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Inhaled Corticosteroids in Asthma : What you need to know

Inhaled corticosteroids (ICS) is the cornerstone of any asthma treatment. The commonly used inhaled corticosteroids are fluticosone and budesonide. It is the first drug class given to any person with newly diagnosed asthma. Inhaled corticosteroids acts by decreasing the airway inflammation and thereby preventing the constriction of the airways (bronchospasm). They reduce the production of pro-inflammatory molecules that mediate bronchoconstriction.

Studies show that regular use of inhaled corticosteroids prevents acute exacerbations of asthma and delays the longterm decline in lung function seen in asthmatics. Inspite of the significant short term benefits ICS doesn't change the natural history of asthma. This aspect has lead some physicians to recommed the use of ICS only on a need basis and not regularly in mild asthma. But in moderate and severe asthma, ICS should be used daily. It also confers a protective effect against the long term adverse effects caused by another class of asthma medication called as LABA. LABA is often combined with ICS for moderate to severe asthma.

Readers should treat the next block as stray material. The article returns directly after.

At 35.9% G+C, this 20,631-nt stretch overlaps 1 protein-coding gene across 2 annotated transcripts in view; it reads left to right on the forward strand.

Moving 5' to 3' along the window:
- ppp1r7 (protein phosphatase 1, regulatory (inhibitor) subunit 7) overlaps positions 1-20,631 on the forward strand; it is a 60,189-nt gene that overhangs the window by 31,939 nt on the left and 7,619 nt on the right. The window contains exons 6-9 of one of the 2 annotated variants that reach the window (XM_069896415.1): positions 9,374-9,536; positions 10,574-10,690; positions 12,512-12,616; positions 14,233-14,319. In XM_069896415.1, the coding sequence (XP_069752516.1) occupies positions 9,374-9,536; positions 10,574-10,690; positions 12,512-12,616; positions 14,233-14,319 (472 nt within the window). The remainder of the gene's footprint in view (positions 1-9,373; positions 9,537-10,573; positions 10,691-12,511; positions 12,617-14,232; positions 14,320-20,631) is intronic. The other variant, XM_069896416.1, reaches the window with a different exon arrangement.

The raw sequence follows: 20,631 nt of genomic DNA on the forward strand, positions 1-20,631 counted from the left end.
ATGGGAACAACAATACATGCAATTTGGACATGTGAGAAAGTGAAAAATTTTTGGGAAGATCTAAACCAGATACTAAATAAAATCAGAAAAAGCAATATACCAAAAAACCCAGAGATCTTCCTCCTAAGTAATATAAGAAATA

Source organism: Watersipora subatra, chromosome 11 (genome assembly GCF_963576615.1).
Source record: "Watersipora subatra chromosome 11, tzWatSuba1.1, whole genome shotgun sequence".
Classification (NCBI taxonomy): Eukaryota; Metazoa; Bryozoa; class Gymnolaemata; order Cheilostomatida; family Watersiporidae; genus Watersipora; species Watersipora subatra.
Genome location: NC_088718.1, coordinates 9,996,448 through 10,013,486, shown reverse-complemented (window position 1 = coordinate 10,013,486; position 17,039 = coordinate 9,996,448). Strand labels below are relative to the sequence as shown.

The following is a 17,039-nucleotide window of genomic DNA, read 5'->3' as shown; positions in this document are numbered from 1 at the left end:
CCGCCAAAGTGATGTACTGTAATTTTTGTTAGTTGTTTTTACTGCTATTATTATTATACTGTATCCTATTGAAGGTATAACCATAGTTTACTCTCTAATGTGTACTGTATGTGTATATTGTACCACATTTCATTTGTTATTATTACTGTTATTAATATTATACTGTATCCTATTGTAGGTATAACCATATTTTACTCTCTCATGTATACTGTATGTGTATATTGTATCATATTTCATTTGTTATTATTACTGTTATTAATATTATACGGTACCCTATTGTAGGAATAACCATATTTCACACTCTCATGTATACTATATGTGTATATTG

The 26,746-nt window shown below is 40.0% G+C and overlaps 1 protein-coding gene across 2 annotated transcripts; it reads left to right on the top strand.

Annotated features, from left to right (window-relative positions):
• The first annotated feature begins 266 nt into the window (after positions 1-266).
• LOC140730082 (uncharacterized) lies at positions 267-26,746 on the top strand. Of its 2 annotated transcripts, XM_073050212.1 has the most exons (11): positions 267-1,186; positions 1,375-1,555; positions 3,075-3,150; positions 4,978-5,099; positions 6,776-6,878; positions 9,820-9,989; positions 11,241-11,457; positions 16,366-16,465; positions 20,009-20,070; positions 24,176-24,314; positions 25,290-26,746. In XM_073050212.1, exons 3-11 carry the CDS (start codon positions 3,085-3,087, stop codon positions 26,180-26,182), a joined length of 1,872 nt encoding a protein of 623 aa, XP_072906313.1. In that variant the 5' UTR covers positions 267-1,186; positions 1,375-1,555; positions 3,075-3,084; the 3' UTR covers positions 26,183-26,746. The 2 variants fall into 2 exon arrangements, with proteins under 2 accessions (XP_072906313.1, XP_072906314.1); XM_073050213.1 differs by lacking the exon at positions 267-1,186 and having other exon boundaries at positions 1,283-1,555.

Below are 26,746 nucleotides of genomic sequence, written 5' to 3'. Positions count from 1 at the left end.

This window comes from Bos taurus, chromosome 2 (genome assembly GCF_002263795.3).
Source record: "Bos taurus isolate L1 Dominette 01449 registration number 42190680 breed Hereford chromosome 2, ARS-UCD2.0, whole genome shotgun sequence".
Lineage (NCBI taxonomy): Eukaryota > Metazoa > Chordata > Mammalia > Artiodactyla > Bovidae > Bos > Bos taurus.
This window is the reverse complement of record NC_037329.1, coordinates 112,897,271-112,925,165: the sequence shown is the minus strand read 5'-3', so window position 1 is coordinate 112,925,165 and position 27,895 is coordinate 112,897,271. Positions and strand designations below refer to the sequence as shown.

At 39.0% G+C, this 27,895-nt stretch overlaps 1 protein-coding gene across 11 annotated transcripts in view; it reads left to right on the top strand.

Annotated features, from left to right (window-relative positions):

ICS is most effective in individuals with eosinophilic (a type of cell) inflammation in the airways. Eosinophils are a type of cells present in the blood and tissues and are associated with allergy and inflammation. Response to inhaled corticosteroids is best in asthmatics with excess eosinophils in sputum. In these individuals, sputum eosinophilia directed asthma therapy has been found to be more optimal as it produces less exacerbations and longer symptom free days. Exhaled breath nitric oxide can be used as a biomarker to assess the inflammation in the airways but it cannot be used to direct therapy in asthma.

The adverse effects of ICS include decreased growth in children, increased risk of pneumonia, adrenal suppresion, skin thinning and osteoporosis. Studies also show increased risk of diabetes in adults.Other  adverse effects associated with the systemic steroids do occur if the dosage of inhaled steroids is high.

Thursday, September 1, 2011